WYRD SISTERS by Terry Pratchett
Durham Shoestring Performers
Adapted for the stage by Stephen Briggs
Produced by Carolyn Wilson and directed by Doug Craven
November 9, 10, 11 and 12, 2016 at 8:00 pm.
As the Stratford Festival’s stunning production of MACBETH closes, Oshawa’s Durham Shoestring Performers continues the story line of the ‘wyrd sisters’ for this week. I must confess that I wasn’t intrigued by Stephen Briggs’ adapation the first time I had read Wyrd Sisters, but I did develop a keener interest later as the plot borrows from a number of other sources including two perennial school favourites: King Lear and Hamlet.
A second reading of the text earlier this summer plus seeing the solid opening night performance has convinced me that this tale of Sir Terry Pratchett’s Discworld is fun both for the actors and for the audience.
This story finds a wicked duke and duchess (Dean Leblanc and Deborah Lobban), their Fool (Ben Brewer), a ghost of the murdered king (Garret Lee), the presence of Death (Andra Kelly), dim soldiers (David Ross, Arianna Fuke, Michael Peever, William Wallace, Carly Midgley, Nicole Hart), strolling players (Michael Peever, Marisa Camazzola, Carly Midgley, Krys Clarke, Patricia Wisniweski, Arianna Fuke, David Ross, William Wallace) and a land in peril. And who stands between the Kingdom and destruction? Three witches - Granny Weatherwax (Carol Doughty) Nanny Ogg (Gerri Sefi) and Magrat Garlick (Lyndsay Hamilton).
In order to create a fantastical and whimsical environment for a live theatre audience, a great deal of preparation must be taken before hand on many levels. I am always amazed at what the Shoestring Performers can produce and present in the intimate performance venue of the Arts Resource Centre. Melanie Baker and Doug Craven’s set design is solidly functional with use of levels and a ramp. What is most impressive about this set is Melanie Baker and her team of set decorators who have, I’m sure, painstakingly painted the set with specific nuanced shapes and sizes.
For the most part, the lighting design and operation is smooth but there were moments when cues were either possibly slow or the actor might not have found the ‘hot spot’ the moment the cue occurred. As performances continue, I’m sure this very small quibble will be rectified.
Costumes by Carolyn Wilson and the company were effectively colourful for Pratchett’s Discworld. There were some interesting musical selections used during scene changes, but there were a couple of moments that could have used either music or perhaps some kind of distraction while we did not have to sit in quiet as the set is changed.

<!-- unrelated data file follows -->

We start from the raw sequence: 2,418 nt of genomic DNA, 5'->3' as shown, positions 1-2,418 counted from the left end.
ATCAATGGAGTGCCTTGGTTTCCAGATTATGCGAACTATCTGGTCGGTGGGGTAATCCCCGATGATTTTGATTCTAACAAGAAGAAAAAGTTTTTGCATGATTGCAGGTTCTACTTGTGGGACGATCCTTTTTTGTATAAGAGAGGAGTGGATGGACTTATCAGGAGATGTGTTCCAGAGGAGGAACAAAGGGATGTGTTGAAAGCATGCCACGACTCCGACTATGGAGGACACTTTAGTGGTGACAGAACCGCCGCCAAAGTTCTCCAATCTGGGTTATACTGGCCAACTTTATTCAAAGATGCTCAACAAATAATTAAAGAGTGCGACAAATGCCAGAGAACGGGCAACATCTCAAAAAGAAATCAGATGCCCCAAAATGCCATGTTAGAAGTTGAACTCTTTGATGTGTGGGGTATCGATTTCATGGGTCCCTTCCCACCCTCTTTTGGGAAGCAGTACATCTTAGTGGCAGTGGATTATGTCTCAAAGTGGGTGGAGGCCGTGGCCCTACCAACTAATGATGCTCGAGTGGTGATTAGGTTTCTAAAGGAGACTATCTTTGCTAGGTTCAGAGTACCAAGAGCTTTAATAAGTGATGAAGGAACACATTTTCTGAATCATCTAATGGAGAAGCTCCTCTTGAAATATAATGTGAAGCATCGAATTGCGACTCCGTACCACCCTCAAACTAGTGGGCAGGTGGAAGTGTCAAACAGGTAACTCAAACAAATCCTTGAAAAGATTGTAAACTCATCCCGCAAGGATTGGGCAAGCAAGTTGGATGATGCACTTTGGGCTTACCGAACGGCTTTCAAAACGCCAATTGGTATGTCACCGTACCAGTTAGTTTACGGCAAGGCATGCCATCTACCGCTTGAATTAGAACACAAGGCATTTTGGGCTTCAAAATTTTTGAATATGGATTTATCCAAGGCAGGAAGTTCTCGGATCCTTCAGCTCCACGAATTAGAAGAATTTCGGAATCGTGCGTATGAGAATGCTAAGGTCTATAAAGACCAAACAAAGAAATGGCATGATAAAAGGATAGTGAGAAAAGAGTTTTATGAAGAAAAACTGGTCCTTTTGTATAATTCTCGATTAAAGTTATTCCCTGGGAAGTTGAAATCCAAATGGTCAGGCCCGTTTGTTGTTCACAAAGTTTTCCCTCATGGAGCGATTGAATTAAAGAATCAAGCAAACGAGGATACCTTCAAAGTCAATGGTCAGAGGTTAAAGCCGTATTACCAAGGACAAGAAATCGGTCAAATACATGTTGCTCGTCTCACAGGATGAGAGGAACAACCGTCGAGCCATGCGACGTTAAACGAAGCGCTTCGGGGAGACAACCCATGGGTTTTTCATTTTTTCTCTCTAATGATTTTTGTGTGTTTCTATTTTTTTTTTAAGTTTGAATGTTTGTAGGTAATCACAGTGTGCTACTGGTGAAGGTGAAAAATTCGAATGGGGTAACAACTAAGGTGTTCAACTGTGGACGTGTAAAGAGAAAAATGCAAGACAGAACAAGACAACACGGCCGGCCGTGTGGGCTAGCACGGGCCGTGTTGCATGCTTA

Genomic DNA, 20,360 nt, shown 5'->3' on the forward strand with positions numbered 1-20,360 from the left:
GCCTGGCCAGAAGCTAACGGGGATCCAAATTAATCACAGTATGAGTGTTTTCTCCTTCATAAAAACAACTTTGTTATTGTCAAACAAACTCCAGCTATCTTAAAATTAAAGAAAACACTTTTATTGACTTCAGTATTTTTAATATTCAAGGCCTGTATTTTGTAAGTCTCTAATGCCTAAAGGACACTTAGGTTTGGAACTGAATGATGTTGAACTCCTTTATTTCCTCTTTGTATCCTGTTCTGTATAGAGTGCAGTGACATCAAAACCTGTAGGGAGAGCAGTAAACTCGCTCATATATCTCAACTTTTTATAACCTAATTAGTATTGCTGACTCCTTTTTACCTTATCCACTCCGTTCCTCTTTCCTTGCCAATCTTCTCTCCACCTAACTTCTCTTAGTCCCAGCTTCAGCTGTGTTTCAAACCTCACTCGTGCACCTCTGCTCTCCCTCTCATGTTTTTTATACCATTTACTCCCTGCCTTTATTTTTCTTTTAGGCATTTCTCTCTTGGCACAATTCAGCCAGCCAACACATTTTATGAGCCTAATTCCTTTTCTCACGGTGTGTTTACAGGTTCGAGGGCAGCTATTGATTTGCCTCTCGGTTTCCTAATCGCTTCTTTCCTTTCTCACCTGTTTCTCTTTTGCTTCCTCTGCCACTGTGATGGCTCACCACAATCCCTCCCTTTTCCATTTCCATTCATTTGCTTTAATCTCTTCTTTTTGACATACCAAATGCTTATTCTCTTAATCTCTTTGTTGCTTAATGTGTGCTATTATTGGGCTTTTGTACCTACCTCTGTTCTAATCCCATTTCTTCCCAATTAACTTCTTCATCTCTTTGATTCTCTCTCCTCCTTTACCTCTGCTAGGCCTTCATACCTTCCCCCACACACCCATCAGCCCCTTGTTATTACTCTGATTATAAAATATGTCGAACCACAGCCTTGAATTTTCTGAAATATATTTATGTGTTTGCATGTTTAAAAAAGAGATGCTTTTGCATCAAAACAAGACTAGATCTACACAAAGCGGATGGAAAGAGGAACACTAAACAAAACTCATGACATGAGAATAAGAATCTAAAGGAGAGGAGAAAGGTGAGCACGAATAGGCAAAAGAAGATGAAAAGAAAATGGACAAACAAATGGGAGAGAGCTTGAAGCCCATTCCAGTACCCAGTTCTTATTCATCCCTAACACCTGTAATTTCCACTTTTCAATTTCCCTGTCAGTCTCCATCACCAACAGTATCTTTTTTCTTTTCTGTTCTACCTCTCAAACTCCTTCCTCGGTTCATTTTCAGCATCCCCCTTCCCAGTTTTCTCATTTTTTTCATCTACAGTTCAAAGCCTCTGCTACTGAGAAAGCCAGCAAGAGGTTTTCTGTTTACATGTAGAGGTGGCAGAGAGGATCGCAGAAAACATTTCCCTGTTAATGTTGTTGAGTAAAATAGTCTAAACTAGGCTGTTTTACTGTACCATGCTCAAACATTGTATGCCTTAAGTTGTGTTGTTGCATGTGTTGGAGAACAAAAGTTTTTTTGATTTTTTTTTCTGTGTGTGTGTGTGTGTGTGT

The diverse cast of eighteen actors, some who are making their debut on stage of the Arts Resource Centre, tackle this tale with much energy since this ‘take’ on Shakespeare’s Macbeth requires concentration, focus and stamina.
From the opening night performance, all have gelled nicely to create a variety of engaging characters, especially those who perform three or more roles.
Bravo to Doug Craven and Carolyn Wilson for casting new faces who, I hope, will return to the Durham Region stages in the near future. Space does not allow me to address each of them individually, but there were some moments I’d like to mention.
Deborah Lobban and Dean Leblanc grab hold as the evil Lady Felmet and her husband, the Duke (a take on Lady Macbeth and her husband). In this production, Ms. Lobban’s costume and make up remind us of Sweeney Todd’s Mrs. Lovett (an interesting hypothesis if this was intended). It’s rather amusing to watch Mr. Leblanc and what occurs as the physical blood on his hands becomes thicker and thicker while he tries to remove the stain. It’s also funny to see how he tries to remove the blood with a fork. Mr. Leblanc’s wheelchair also becomes an important prop throughout his performance.
Gerri Sefi is a hoot and a riot as the vulgar Nanny Ogg who entertains us with a ribald song at intermission (which had to be toned down for younger audiences). Lyndsay Hamilton as the naïve Magrat Garlick is very sweet and her ‘coming of age’ kiss with the young Fool (a likeable Ben Brewer) warms the heart before the intermission. Carol Doughty is matronly as the ‘mistress’ of the coven, Granny Weathewax. Ms. Doughty’s glass eyed stare during the conjuring spells are most enjoyable.
By writing these commentaries over the last two years, I have come to appreciate how much selfless work of others goes into a community theatre production. It’s not only the actors that receive the applause but also those behind the scenes who are deserving of such recognition. Go see Wyrd Sisters and the spirit of true community theatre in action.